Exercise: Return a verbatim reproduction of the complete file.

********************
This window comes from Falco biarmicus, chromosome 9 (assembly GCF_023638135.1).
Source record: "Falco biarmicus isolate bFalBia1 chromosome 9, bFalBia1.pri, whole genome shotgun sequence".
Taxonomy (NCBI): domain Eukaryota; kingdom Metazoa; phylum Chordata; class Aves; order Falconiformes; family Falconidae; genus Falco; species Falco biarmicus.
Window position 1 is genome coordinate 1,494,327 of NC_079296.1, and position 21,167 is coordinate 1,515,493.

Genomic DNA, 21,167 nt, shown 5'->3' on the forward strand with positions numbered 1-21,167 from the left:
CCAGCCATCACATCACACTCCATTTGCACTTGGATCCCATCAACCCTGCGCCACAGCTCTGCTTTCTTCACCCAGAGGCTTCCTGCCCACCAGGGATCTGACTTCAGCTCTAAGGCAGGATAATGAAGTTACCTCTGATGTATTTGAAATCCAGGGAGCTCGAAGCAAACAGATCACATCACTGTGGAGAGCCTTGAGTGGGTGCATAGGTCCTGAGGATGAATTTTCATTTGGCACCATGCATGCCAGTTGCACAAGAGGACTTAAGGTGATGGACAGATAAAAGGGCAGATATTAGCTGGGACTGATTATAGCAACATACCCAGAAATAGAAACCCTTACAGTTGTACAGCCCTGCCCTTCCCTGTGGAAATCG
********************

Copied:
This window comes from Falco biarmicus, chromosome 9 (assembly GCF_023638135.1).
Source record: "Falco biarmicus isolate bFalBia1 chromosome 9, bFalBia1.pri, whole genome shotgun sequence".
Taxonomy (NCBI): domain Eukaryota; kingdom Metazoa; phylum Chordata; class Aves; order Falconiformes; family Falconidae; genus Falco; species Falco biarmicus.
Window position 1 is genome coordinate 1,494,327 of NC_079296.1, and position 21,167 is coordinate 1,515,493.

Genomic DNA, 21,167 nt, shown 5'->3' on the forward strand with positions numbered 1-21,167 from the left:
CCAGCCATCACATCACACTCCATTTGCACTTGGATCCCATCAACCCTGCGCCACAGCTCTGCTTTCTTCACCCAGAGGCTTCCTGCCCACCAGGGATCTGACTTCAGCTCTAAGGCAGGATAATGAAGTTACCTCTGATGTATTTGAAATCCAGGGAGCTCGAAGCAAACAGATCACATCACTGTGGAGAGCCTTGAGTGGGTGCATAGGTCCTGAGGATGAATTTTCATTTGGCACCATGCATGCCAGTTGCACAAGAGGACTTAAGGTGATGGACAGATAAAAGGGCAGATATTAGCTGGGACTGATTATAGCAACATACCCAGAAATAGAAACCCTTACAGTTGTACAGCCCTGCCCTTCCCTGTGGAAATCG